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Enrollment open for Medicare Part B PDF Print E-mail

By Steve Vaught 

Social Security District Manager 

If covered under Medicare Part A, but originally opted not to apply for Medicare Part B, now’s the opportunity to enroll in Part B.  

The general enrollment period runs from Jan. 1 through Mar. 31.

But first, what are Parts A and B? And why would someone get one and not the other?  Here are the nuts and bolts.

•  Medicare Part A (hospital insurance) helps pay for inpatient care in a hospital or skilled nursing facility following a hospital stay, some home health care, and hospice care.

•  Medicare Part B (medical insurance) helps pay for doctors’ services and many other medical services and supplies not covered by hospital insurance.

When first becoming eligible to apply for Medicare Part A, a person also has the option of enrolling in Part B for a monthly premium.  

Some people decide not to because they do not want to pay the premium or for other reasons.  But as medical needs change, it is an advantage to enroll. That’s where enrollment periods come into play.

When eligible for Part A, there is a seven-month period (the initial enrollment period) in which to sign up for Part B.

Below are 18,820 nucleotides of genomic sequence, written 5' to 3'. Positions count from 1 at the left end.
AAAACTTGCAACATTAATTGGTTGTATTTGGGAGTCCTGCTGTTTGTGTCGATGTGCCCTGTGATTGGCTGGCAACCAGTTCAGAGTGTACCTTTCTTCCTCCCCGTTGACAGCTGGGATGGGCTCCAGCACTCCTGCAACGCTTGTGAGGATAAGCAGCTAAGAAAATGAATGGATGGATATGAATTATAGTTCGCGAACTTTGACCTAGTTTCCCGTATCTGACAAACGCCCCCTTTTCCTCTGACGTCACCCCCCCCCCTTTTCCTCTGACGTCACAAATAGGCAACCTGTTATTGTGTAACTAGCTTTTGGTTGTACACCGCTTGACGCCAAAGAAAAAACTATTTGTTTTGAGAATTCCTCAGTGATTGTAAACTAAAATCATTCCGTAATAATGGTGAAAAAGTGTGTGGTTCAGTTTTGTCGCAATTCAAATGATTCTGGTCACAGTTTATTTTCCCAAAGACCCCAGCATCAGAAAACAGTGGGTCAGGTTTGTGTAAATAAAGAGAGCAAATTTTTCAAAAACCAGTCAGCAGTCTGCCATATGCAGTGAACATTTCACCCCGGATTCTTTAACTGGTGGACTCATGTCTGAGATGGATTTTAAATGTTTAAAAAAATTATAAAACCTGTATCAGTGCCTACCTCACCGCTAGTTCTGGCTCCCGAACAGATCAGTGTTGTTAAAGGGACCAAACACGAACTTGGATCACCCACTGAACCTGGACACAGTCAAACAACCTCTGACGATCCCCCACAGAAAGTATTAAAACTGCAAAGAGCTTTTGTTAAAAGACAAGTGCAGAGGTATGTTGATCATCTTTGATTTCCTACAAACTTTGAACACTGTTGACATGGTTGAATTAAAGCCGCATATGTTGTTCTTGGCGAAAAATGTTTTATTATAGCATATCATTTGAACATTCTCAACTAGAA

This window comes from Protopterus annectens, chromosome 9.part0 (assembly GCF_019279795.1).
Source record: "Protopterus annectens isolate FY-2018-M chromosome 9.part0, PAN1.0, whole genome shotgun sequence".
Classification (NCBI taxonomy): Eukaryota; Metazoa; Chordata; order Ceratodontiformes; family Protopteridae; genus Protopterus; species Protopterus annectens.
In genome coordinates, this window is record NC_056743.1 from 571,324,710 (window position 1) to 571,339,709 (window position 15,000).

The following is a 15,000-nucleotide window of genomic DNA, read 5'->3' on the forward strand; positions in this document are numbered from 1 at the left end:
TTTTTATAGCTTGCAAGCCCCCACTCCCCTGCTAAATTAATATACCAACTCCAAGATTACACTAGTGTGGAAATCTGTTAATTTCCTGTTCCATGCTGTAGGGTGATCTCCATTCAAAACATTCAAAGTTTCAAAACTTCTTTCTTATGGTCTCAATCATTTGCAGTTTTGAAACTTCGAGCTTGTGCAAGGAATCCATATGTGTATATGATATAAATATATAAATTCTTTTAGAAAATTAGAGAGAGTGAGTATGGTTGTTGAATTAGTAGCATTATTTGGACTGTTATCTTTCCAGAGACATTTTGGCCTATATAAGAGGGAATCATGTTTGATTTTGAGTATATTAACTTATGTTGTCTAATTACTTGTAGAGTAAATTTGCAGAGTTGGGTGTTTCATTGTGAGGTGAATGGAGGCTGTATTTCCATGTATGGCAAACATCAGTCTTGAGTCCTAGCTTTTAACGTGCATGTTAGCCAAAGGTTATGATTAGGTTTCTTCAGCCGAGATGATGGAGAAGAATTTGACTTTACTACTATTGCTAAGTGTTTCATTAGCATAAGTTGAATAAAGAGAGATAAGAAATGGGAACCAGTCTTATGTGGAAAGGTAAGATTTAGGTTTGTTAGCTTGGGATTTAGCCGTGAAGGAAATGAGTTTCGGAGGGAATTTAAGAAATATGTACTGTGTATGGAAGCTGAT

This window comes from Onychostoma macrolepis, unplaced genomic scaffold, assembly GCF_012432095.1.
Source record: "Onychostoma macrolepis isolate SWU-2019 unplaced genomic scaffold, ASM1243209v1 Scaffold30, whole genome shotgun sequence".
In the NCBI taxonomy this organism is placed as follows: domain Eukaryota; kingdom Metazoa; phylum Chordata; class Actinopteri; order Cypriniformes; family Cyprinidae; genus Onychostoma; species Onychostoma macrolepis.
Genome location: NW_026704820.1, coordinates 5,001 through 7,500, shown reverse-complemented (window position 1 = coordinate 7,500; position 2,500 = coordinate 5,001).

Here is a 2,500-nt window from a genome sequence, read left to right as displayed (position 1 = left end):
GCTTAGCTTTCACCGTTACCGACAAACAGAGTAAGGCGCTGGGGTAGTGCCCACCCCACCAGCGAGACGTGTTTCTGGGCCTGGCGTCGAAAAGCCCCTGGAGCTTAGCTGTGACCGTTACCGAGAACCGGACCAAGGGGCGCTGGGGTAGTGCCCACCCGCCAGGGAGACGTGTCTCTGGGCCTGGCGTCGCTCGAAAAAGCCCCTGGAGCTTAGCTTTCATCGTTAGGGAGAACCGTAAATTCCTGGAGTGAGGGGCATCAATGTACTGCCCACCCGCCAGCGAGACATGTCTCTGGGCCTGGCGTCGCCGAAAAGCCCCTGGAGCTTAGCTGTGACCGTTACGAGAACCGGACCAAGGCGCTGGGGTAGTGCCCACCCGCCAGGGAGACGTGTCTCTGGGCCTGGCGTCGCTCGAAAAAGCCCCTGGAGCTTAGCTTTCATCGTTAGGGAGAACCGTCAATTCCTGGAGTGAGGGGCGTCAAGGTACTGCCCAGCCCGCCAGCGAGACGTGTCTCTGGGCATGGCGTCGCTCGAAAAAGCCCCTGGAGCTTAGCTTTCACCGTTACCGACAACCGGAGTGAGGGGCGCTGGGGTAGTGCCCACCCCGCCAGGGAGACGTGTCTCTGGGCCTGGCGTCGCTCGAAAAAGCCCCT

After the initial enrollment period, a person can only sign up during a later year’s general enrollment period. 

Each year, the Medicare general enrollment period runs Jan. 1 through Mar. 31. 

The coverage begins the following July.  But keep in mind that, for most people, the monthly premium increases 10 percent for each 12-month period they were eligible for, but did not enroll in, Medicare Part B. 

So if covered under Medicare Part A and a person has been thinking about applying for Part B, now is the time to act.  

Learn more about Medicare by reading Social Security’s publication on the subject at  

Learn a lot about Medicare by visiting and selecting “Medicare” at the top of the page on the right side. Or visit Medicare’s website at